As it turned out, the changes in the apparent positions of stars due to the aberration of light and nutation of the Earth's axis are many times larger and easier to detect than even the largest stellar parallax of even the nearest star.
It was not until the 1830s that astronomical instruments became advanced enough that the first stellar parallaxes were detected and measured, after centuries of failed attempts. And the parallaxes of only three stars were measured during the the 1830s.
The large proper motion of Alpha Centauri AB was discovered by Manuel John Johnson, observing from Saint Helena, who informed Thomas Henderson at the Royal Observatory, Cape of Good Hope of it. The parallax of Alpha Centauri was subsequently determined by Henderson from many exacting positional observations of the AB system between April 1832 and May 1833. He withheld his results, however, because he suspected they were too large to be true, but eventually published them in 1839 after Friedrich Wilhelm Bessel released his own accurately determined parallax for 61 Cygni in 1838. For this reason, Alpha Centauri is sometimes considered as the second star to have its distance measured because Henderson's work was not fully acknowledged at first. (The distance of Alpha Centauri from the Earth is now reckoned at 4.396 ly or 41.59 trillion km.)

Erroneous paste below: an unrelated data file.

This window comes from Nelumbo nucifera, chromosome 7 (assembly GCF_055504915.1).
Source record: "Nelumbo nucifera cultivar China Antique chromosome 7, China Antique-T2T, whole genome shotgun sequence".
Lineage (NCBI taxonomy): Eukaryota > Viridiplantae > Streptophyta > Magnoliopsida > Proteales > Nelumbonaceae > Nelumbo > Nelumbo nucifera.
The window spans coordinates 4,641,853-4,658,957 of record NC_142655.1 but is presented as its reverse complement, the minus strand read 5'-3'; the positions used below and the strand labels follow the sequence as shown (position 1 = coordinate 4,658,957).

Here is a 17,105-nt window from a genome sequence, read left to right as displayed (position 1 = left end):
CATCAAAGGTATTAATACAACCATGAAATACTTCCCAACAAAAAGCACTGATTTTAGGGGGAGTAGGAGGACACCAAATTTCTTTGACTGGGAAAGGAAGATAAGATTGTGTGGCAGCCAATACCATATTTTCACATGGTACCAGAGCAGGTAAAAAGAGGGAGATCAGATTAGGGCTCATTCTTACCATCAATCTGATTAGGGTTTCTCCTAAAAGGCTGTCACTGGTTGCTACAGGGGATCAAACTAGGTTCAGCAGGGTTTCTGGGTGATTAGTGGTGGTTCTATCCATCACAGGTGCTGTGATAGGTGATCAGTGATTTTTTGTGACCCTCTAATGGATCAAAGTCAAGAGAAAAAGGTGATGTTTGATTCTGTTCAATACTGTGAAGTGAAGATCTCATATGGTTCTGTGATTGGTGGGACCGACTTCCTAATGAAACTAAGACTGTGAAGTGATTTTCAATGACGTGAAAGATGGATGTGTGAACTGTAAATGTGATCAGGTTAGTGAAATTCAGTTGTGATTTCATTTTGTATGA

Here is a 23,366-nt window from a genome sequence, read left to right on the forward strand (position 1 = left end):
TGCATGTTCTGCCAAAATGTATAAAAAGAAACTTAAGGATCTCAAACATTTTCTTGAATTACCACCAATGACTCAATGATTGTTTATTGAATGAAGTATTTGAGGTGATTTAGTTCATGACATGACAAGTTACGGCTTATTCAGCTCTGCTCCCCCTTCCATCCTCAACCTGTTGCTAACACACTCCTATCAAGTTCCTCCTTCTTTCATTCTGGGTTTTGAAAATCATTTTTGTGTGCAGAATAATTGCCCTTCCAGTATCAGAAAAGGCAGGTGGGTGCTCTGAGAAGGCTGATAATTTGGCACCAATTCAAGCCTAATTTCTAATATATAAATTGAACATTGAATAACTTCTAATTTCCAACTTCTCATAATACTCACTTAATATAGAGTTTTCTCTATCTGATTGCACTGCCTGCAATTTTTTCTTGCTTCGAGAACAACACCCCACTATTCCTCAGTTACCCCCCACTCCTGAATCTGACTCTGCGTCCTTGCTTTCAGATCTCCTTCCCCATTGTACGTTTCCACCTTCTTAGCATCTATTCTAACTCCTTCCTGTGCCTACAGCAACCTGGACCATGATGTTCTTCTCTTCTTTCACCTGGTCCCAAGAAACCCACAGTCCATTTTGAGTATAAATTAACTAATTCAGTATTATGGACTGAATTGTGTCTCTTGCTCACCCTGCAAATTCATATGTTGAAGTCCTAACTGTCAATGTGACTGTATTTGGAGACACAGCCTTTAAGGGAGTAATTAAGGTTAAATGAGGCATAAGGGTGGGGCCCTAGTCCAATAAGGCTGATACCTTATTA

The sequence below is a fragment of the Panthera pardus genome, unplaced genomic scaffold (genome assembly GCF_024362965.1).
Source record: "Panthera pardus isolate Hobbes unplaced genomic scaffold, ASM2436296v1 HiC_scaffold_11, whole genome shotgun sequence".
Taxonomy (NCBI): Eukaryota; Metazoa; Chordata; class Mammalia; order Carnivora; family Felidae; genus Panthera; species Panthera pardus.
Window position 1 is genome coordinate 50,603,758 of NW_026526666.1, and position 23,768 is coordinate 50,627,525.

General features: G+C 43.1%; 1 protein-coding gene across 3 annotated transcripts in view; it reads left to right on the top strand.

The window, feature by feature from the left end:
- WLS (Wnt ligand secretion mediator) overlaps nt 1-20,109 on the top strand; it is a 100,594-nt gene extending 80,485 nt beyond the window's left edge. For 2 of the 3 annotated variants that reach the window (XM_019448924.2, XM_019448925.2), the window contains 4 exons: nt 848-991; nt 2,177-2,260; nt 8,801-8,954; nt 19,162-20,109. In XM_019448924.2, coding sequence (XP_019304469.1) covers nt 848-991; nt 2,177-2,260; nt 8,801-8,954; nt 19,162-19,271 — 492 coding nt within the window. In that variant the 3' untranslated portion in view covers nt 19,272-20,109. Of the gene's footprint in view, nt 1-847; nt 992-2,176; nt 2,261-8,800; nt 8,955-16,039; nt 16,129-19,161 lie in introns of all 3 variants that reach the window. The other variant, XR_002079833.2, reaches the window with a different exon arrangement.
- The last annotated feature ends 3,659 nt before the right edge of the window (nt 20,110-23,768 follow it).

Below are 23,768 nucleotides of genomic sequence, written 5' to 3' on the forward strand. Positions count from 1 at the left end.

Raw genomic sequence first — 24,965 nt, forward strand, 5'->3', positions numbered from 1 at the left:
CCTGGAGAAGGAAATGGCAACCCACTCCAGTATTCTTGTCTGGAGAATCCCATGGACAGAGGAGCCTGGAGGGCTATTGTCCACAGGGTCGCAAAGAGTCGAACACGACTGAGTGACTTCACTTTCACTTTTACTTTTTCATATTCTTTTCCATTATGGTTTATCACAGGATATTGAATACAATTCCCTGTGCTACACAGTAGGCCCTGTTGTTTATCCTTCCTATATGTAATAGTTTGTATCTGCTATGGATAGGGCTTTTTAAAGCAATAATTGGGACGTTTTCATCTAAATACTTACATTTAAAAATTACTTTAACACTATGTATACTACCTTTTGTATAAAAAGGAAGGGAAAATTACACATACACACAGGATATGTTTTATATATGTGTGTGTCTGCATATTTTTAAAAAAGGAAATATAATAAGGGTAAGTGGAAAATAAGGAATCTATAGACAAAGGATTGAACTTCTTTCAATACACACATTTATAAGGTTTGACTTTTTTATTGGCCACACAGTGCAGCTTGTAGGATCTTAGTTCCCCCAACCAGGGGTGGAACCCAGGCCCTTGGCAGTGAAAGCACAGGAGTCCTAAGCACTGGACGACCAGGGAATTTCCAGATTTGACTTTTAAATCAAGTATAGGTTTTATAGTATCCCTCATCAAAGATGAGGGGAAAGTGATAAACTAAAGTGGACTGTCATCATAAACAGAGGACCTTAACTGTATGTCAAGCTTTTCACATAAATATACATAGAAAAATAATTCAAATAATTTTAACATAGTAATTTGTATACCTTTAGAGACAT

In 1804 Piazzi reported that 61 Cygni had a very large proper motion and was probably one of the closest stars to Earth, and thus a good candidate for parallax observations. There were many unsuccessful attempts to measure the parallax of 61 Cygni.